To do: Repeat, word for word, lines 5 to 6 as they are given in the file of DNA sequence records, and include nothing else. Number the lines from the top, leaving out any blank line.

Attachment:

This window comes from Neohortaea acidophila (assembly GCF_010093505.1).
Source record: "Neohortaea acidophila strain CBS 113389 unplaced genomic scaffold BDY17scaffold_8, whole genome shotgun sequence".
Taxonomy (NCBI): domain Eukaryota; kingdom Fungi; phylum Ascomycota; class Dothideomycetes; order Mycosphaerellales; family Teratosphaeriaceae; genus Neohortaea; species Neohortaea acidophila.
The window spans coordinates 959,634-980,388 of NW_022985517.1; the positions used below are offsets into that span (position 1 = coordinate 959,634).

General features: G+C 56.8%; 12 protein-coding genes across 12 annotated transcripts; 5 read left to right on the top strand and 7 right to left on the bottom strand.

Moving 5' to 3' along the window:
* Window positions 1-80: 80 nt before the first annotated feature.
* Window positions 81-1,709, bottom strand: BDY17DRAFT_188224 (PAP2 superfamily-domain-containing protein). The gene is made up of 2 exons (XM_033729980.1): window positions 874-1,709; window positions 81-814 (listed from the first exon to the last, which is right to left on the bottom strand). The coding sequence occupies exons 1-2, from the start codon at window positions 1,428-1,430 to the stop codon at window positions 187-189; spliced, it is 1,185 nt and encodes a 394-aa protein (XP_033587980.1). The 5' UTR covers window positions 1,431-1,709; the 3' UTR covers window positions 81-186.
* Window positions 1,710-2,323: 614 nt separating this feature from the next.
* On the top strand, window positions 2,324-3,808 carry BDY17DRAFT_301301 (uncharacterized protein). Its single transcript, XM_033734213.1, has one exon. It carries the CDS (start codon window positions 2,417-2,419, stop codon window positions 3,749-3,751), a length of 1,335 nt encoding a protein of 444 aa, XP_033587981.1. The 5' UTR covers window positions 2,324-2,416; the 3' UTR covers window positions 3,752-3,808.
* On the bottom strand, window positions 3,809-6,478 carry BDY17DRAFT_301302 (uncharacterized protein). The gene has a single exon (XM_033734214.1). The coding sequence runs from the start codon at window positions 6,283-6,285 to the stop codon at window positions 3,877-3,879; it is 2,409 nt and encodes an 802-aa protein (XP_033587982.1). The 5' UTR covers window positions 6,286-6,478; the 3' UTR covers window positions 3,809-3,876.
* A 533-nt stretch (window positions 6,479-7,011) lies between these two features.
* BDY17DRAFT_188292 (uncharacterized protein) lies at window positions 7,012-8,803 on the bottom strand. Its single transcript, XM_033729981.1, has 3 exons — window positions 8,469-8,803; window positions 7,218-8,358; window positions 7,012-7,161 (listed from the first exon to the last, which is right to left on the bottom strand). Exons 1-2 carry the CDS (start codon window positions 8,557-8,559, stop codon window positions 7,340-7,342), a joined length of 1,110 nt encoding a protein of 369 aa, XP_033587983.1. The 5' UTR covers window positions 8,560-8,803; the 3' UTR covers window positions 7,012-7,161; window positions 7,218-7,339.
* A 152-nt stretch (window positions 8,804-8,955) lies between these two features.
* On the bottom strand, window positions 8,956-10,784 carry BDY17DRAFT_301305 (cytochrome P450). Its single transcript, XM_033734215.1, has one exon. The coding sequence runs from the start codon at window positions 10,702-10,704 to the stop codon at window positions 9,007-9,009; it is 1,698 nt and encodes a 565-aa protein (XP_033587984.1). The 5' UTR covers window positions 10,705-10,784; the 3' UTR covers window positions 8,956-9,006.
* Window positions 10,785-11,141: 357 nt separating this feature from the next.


General features: G+C 56.8%; 12 protein-coding genes across 12 annotated transcripts; 5 read left to right on the top strand and 7 right to left on the bottom strand.

Moving 5' to 3' along the window: